Cross Cultural Workers

Mental Health Resources for People Living and Working in Cross-Cultural Settings

What Cross-Cultural Workers Ought to Know about Each Other: From Builders to Busters

Ronald Koteskey

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"I just don’t understand them at all." "They are so different from me and from the cross-cultural workers who came to the field when I did." "The way they think just doesn’t make any sense at all to me." Who are we? Are we really different? If so, how are we different? Why are we different? Can we work together effectively? Let us explore some of these questions.

Who are we?

George Barna, founder of the Barna Research Group, has studied the characteristics of people born at different times in the United States. Three groups of such people are now in the cross-cultural worker force.

  • Builders. People born before 1945, before the end of World War II, were intent on building a comfortable lifestyle and building America into an economic and military super-power. As cross-cultural workers they were (and are) hardworking, committed, frugal, and ready to go anywhere at any time and do anything necessary to take the gospel to all people groups.
  • Boomers. People born during the twenty years following World War II (1946-1965) were the baby boom, the "war babies." Born into prosperity, they became well-educated, questioning, protesting, idealistic, and tolerant of many different lifestyles. As cross-cultural workers they brought specialized knowledge, a desire to continue their personal and professional development, and a greater emphasis on caring for their families.
  • Busters. People born during the next two decades (1965-1984) were called the baby busters because there were fewer of them. The baby busters, children of the boomers, grew up in a world different from that of any previous generation. Many who came from broken homes and were victims of violence feel alienated, forgotten, cheated, and disillusioned with life. As cross-cultural workers looking for meaning in life, they are interested in spiritual things, open, honest, and aware of their needs. As such they make good team members.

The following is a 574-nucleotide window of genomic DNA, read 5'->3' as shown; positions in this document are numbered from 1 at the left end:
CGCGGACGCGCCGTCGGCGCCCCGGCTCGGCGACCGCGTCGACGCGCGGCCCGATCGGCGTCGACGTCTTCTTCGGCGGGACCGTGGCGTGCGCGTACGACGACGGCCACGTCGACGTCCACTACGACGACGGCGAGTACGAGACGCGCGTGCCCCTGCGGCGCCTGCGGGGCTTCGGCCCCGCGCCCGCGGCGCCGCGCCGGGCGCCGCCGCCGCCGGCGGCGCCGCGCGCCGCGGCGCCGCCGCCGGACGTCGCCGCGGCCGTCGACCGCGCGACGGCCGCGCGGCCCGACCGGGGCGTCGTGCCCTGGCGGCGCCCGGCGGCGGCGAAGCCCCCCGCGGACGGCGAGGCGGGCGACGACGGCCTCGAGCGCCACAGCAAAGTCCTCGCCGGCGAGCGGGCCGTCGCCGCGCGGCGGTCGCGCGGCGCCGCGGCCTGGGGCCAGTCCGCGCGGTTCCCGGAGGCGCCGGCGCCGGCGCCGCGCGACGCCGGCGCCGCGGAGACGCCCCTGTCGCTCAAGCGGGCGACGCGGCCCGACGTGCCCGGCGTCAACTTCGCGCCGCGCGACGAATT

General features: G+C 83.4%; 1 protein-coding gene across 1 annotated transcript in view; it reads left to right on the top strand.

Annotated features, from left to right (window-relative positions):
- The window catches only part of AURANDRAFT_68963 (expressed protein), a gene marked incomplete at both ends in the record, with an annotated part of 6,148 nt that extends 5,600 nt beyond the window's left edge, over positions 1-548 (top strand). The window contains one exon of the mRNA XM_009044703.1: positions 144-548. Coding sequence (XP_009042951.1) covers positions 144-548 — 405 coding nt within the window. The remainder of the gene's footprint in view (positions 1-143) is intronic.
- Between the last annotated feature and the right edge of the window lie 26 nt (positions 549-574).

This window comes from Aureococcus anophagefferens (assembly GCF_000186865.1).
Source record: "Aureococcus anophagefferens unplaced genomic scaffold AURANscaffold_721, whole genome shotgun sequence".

How are we different?

Builders, boomers, and busters are different in too many ways to discuss here. However, here are some of the major differences between builders and busters especially relevant to cross-cultural work. Of course, the boomers are somewhere between the builders and the busters on many issues, and they have additional differences with both. All of these differences are generalizations that are not true in every case, but they are often found in members of each group.

  • Length of service. Builders are likely to be "career’ cross-cultural workers who expect to spend their lives with one people group or agency. Busters are often short-term cross-cultural workers who expect to work on a project for a few years at the most, then return home.
  • Loyalty to agency. Builders are likely to stay with their organization for life no matter what. Busters may leave when they become dissatisfied with something in the organization.